It will take months to fully reopen Brussels airport, its CEO has warned, as staff return to the site a week after it was targeted by radical Islamist bombers.
Arnaud Feist said the building will have to be rebuilt "from the air conditioning to the check-in desks".
The airport said later it would remain closed on Wednesday, dashing hopes it would resume partial services.
32 people were killed and 96 are still in hospital after bombs targeted the airport and a metro train.
EU institutions reopened on Tuesday, amid beefed-up security measures. Increased searches on bags and vehicles are being introduced at the European Parliament while many events organised by non-EU bodies have been suspended.
Some 800 airport workers were asked to return to work on Monday to test provisional arrangements involving a temporary check-in area. Enhanced security measures are being introduced in the temporary building and further screening of baggage will take place before passengers reach the departure lounge.
The airport will only be allowed to reopen if the government gives the green light, with an initial target of 800 to 1000 passengers per hour as opposed to the airport's average of 5000.
"The provisional structure will not be able to absorb the usual number we had before the attacks," Mr Feist told Belgian media.
"Although the structure of the building is intact, it will all have to be rebuilt, from the air conditioning to the check-in desks. And that will take months," he predicted.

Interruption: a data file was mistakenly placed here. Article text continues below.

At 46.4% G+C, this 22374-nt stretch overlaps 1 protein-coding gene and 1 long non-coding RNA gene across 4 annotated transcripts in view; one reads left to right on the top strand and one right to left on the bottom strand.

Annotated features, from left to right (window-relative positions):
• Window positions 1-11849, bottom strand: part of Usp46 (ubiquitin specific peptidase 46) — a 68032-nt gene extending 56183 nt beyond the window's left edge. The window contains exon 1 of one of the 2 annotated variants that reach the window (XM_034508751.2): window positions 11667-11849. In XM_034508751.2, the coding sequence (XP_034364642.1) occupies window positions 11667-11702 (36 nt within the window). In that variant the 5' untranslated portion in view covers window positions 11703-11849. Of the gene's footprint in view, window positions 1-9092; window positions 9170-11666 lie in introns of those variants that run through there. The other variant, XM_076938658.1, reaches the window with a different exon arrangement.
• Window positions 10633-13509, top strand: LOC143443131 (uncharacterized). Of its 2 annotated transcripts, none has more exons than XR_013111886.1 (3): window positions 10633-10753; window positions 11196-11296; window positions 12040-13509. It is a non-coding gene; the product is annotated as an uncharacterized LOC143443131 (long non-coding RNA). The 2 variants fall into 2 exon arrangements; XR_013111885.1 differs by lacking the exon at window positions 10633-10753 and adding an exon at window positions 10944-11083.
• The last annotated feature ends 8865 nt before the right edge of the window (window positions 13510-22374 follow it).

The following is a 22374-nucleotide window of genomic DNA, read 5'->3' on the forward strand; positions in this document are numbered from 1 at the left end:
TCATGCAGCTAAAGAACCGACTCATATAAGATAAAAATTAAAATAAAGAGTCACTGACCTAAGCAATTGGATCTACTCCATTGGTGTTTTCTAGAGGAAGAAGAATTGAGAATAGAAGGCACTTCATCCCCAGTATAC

He said he hoped that the airport would open at 20 percent capacity on Wednesday, but a later tweet from airport authorities said it would remain closed.
Police resumed their hunt for one of the three men who blew up the airport on Sunday, after they released a man named by Belgian media as Faycal Cheffou for lack of evidence.
He had wrongly been suspected of being the man pictured by CCTV, wearing a hat and a light jacket. However he still faces allegations of "terrorist assassination".
The federal prosecutor said "clues that led to his arrest were not substantiated by the ongoing inquiry".
Several suspects have been arrested in Belgium and other countries in recent days
- An Algerian named as Djamal Eddine Ouali was being questioned in Italy on suspicion of forging identity documents used by Paris attackers, including detained Belgian suspect Salah Abdeslam
- Yassine A, Mohamed B and Aboubaker O were held after raids on Saturday in Belgium and accused of belonging to a terrorist group
- Reda Kriket, 34, was arrested in Rotterdam on suspicion of planning another attack in France
- Abderamane A was arrested in Brussels when he was shot in the leg at a tram stop last Thursday